Strangers in the House: immigrant business in Parliament in the mid-17th century

17 Oct, 2020 by Huguenot Society
Following a previous blog on a mid-seventeenth century Southwark MP of immigrant stock, we look at how Protestant 'strangers' were viewed in Parliament during that period. While some incomers could be perceived as a threat to vested interests or to the peace of the realm, others might be welcomed and given assistance. The parliamentary Journals yield a variety of interesting insights....

The French Protestant Church of London, Soho Square

16 Sep, 2020 by Huguenot Society
With the French Protestant Church of London preparing to reopen this Sunday after its impressive renovation, and the Covid-19 closure, we take a look at the Church's history and influence from its foundation in 1550 to the present day....

Uckermark, Huguenot Refuge in Germany

26 Aug, 2020 by Huguenot Society
With group trips impossible this year due to the pandemic, and our September visit to Guernsey postponed, we look back at a fascinating tour we made in 2003 to the Huguenot refuge of Uckermark in Germany. There, Frederick William, Elector of Brandenburg, settled on his lands many of those fleeing oppression in France under Louis XIV....

Medical curiosities and disease in Bouhéreau’s diary

08 Aug, 2020 by Huguenot Society
The previous post explored the various career paths followed by Élie Bouhéreau as he sought to earn a living as a Huguenot refugee. Having trained as a medical doctor before the Revocation, he regularly recorded in his diary medical curiosities and incidences of disease encountered during his eventful life ....

Élie Bouhéreau's rich and varied life: a triumph over adversity

16 Jul, 2020 by Huguenot Society
After the revocation of the Edict of Nantes in 1685, Huguenot refugee Élie Bouhéreau from La Rochelle led a life of unsettled exile, including travel on the Continent as secretary to British diplomats for nearly a decade, before putting down roots in Dublin, Ireland. His career too, was manifold: a medical doctor, tutor, administrator, clergyman and librarian, he was also a committed husband and father ....

The Royal Bounty microfiche digitization project

02 Jul, 2020 by Huguenot Society
The Royal Bounty archive is one of the main collections housed in the Huguenot Library. It consists of the papers of the successive French Committees, whose responsibility was to administer and distribute the funds given by the Crown to help poor Huguenot refugees and their descendants, from 1685 to 1876. The digitization project aimed to make the microfiches of this invaluable collection available online to Fellows of the Society ....

Peter de Lannoy: a Southwark Huguenot in Parliament

17 Jun, 2020 by Huguenot Society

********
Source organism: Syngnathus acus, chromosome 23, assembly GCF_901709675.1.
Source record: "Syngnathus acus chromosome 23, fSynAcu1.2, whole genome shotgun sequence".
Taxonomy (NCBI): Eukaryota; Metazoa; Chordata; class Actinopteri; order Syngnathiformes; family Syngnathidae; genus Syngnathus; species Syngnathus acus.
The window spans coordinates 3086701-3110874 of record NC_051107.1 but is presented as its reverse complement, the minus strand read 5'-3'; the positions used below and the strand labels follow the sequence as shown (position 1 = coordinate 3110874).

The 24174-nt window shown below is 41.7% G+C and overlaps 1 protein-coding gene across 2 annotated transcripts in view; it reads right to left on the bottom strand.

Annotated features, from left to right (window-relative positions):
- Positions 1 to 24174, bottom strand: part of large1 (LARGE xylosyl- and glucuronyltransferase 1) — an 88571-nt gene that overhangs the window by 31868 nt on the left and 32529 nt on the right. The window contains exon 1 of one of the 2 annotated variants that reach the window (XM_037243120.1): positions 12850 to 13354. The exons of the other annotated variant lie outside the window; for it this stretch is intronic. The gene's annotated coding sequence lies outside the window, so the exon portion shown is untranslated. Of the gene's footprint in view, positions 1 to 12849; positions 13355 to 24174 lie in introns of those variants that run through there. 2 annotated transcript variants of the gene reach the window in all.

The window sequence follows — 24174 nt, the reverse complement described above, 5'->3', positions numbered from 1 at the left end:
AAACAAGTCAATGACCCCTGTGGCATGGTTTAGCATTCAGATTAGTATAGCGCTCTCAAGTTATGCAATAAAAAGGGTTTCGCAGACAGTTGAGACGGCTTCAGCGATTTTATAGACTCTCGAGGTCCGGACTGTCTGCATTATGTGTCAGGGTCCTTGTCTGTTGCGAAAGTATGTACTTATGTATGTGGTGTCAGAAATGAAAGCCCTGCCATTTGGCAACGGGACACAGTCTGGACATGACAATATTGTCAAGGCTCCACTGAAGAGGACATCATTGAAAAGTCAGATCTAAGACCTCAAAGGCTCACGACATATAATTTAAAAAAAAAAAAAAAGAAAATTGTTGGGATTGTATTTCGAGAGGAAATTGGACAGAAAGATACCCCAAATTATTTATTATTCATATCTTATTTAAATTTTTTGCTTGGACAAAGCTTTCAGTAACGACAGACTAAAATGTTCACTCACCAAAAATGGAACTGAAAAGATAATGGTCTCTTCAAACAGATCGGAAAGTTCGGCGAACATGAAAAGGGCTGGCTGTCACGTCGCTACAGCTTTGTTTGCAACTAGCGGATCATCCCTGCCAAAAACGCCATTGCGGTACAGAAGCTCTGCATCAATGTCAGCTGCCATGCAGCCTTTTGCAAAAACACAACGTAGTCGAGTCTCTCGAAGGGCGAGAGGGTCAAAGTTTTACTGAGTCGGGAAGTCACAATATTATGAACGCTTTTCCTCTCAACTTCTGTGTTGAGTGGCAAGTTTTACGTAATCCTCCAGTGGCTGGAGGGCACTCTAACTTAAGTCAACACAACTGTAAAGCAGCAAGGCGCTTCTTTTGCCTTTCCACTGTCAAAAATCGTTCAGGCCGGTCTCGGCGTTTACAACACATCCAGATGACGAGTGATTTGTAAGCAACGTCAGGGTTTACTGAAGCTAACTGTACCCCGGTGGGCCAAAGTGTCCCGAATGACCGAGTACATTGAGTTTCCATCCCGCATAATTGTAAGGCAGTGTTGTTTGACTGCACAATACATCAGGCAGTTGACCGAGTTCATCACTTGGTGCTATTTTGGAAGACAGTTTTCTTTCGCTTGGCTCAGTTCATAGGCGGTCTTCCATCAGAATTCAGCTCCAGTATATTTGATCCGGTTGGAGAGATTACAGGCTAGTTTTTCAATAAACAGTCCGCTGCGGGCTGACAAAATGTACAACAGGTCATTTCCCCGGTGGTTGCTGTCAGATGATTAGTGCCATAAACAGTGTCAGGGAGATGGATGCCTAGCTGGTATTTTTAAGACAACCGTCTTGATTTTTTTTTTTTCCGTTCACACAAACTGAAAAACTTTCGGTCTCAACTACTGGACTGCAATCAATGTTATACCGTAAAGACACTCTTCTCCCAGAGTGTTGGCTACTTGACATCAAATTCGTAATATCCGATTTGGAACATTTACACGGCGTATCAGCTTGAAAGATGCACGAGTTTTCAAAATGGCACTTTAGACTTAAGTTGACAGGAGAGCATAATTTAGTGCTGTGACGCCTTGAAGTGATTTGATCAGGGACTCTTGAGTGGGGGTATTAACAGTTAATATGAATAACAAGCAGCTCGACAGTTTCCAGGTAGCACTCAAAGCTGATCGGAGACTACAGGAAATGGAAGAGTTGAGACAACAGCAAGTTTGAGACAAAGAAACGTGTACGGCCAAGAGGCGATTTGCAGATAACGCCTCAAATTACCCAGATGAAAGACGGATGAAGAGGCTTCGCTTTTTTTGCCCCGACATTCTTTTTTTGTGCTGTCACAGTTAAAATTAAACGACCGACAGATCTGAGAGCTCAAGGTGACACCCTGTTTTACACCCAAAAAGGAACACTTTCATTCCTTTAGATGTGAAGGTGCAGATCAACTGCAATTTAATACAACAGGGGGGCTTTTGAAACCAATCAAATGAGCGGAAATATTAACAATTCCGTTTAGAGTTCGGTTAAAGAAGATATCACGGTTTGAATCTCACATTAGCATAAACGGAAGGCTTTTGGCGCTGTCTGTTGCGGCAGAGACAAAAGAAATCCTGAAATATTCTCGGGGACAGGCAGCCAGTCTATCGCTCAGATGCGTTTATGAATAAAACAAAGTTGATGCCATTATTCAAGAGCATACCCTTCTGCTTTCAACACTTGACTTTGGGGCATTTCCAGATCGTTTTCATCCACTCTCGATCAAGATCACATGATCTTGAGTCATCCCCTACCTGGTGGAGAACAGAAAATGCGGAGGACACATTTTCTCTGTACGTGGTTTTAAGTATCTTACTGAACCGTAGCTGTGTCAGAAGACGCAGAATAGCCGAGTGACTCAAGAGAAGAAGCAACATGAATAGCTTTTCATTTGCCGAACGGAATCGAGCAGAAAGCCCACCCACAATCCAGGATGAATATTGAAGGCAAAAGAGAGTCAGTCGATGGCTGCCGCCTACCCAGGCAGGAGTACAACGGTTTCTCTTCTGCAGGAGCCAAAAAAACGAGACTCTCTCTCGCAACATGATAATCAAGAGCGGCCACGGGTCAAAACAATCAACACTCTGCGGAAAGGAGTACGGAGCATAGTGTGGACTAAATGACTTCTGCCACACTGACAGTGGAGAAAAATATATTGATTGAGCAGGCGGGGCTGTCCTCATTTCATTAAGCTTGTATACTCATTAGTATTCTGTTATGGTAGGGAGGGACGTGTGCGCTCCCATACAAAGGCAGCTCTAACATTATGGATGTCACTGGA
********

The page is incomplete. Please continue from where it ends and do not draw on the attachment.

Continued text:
MPs of immigrant heritage are now prominent in the House of Commons, but this is not simply a recent development. Peter de Lannoy, who was elected in 1656 by inhabitants of the large and diverse borough of Southwark, was descended from Walloon refugees and baptised in a French-speaking church. A local dyer, engaged in a trade enriched by immigrants, he exemplifies both the gradual process of assimilation and a temporary widening of participation in Parliament in the mid-17th century ....

Huguenot Gardens and Gardeners at the French Protestant Hospital

07 Jun, 2020 by Huguenot Society
Occupying several sites over its 300-year history, The French Protestant Hospital has always been set in impressive grounds, designed and tended by Huguenot gardeners and planted with specimens evoking the Huguenot origins of the residents who made it their home ....

Spitalfields' Huguenots

22 May, 2020 by Huguenot Society
Spitalfields, formerly part of the large parish of Stepney, became a parish in its own right with the consecration of Christ Church, in 1729. By this date, the Huguenot refugees who had settled there in the 1680s, in search of religious freedom, had made their name as expert silk weavers, and successful businessmen, and had their own chapels.The poorer members of this tight-knit community were assisted by Huguenot relief agencies, and a charity school operated under the auspices of the French Church of London ....

The Westminster French Protestant School Archives

20 May, 2020 by Huguenot Society
The archives of the Westminster French Protestant School have survived from its foundation in 1747 until its closure in 1924. Housed at the Huguenot Library, these records are a valuable source of genealogical information, but minutes of Directors' meetings also provide a lively picture of the school's organization, its staff and pupils ....